Special thanks to Encylopaedia Britannica 2004:
Antoine: approx. 1588, , Laon, Fr. died May 25, 1648, Paris
Louis: approx. 1593, , Laon died May 23, 1648,
Mathieu: Paris; b. 1607, Laon—d. April 20, 1677, Paris
Three brothers whose paintings of peasant life have a realism unique in 17th-century French art.
By 1630 they had established a common workshop in Paris. They remained unmarried and are traditionally said to have worked in harmony, often collaborating on the same picture. In 1648 all were received into the newly founded French Academy. The “Le Nain problem” of determining which of them painted what is complicated because no signed work bears a first initial and no work completed after 1648 is dated. Evaluation of the three personalities early in the 20th century was therefore based on what was traditionally known of each brother and on the dubious establishment of three stylistic groups. Art scholars today no longer try to attribute individual works, and the three brothers are treatedas a single artist. Their portraits of peasants and beggars remain their most important works, although “A Blacksmith in His Forge” was one of the most admired and copied paintings in the Louvre in the 19th century. Their domestic scenes of peasant life depict humble people with human dignity, with a classical composure that is characteristically French.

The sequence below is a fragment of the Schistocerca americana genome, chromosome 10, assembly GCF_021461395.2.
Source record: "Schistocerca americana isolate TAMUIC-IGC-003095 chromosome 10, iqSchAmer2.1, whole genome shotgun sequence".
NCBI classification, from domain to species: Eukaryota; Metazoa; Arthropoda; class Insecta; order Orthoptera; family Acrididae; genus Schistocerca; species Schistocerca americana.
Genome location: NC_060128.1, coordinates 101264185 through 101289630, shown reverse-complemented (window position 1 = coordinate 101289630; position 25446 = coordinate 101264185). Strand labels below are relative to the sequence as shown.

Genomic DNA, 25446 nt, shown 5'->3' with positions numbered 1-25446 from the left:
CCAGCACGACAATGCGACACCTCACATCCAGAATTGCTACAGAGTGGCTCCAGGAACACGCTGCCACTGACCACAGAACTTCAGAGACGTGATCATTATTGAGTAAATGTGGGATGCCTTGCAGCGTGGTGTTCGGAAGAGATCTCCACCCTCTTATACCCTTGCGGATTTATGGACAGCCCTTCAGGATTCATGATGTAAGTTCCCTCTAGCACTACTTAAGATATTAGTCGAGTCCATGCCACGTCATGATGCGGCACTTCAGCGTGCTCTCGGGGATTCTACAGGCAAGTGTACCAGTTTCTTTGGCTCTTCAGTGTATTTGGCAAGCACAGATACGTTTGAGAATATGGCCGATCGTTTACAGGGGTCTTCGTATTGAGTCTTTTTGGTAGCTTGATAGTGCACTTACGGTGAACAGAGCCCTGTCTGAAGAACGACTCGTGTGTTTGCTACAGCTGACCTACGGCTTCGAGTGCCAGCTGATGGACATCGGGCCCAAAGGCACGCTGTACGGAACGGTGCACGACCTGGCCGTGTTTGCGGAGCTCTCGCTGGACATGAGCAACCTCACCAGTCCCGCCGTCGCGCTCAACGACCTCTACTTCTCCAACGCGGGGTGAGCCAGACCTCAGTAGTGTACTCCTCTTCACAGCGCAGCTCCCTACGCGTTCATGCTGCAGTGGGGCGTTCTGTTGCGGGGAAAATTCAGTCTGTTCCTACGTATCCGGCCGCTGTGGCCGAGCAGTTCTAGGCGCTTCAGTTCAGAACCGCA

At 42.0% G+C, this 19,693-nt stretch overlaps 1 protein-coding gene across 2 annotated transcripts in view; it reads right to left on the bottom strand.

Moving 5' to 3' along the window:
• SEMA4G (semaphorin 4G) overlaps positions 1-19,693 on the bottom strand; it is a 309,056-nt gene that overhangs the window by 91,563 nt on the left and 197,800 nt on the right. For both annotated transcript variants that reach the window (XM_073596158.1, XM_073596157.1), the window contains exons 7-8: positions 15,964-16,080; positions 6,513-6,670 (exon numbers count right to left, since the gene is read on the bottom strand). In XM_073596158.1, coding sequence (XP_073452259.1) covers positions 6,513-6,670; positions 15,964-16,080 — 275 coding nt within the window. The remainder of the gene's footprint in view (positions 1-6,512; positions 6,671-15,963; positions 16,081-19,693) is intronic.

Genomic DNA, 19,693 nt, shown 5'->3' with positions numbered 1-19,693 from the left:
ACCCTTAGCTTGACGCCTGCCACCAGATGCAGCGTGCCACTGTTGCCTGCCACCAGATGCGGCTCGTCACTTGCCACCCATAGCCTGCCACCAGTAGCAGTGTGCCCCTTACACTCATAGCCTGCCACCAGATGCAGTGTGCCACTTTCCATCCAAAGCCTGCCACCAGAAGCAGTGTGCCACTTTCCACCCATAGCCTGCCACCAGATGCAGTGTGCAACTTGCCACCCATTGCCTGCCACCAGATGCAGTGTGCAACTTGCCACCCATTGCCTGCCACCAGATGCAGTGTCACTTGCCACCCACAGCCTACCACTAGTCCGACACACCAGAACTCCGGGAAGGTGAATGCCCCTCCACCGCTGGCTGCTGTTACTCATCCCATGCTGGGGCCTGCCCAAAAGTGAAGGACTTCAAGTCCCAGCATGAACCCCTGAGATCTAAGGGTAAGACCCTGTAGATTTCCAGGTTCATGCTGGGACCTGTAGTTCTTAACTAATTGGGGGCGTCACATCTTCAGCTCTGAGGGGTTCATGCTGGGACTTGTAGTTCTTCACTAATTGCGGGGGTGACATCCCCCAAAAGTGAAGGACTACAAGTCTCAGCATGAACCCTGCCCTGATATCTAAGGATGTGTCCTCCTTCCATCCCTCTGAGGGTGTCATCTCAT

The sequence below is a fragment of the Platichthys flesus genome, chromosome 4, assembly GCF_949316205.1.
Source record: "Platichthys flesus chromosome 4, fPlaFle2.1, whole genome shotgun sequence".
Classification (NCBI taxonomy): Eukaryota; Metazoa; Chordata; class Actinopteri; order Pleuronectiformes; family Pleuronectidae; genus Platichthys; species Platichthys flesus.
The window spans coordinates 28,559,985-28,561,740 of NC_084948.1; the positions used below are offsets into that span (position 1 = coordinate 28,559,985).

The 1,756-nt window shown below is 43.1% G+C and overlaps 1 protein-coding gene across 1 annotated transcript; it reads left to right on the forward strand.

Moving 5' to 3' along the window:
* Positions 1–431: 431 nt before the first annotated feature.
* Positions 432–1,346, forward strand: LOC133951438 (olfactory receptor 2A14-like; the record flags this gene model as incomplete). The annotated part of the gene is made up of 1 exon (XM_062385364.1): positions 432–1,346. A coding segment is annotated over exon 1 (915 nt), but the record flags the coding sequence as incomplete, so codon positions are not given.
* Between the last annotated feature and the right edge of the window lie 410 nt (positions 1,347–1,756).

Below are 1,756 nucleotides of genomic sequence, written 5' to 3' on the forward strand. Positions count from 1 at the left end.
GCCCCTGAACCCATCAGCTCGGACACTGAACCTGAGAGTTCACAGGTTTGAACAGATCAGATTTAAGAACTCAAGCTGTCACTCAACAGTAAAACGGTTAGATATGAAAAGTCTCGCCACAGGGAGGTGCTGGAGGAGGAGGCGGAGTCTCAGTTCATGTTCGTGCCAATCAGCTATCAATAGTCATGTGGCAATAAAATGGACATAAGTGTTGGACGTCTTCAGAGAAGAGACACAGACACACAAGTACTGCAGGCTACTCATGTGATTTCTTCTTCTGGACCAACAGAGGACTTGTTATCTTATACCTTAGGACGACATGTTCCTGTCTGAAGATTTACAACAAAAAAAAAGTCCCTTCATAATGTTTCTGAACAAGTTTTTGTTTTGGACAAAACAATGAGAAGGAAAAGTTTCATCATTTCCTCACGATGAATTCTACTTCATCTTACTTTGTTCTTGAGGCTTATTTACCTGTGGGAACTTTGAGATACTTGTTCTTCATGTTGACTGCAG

Mathieu became an official painter to the city of Paris (1633) and was made a chevalier. He excelled in large compositions and in portraiture. His career was prosperous, and, from the large number of portraits and religious works produced in his studio, he must have had several assistants.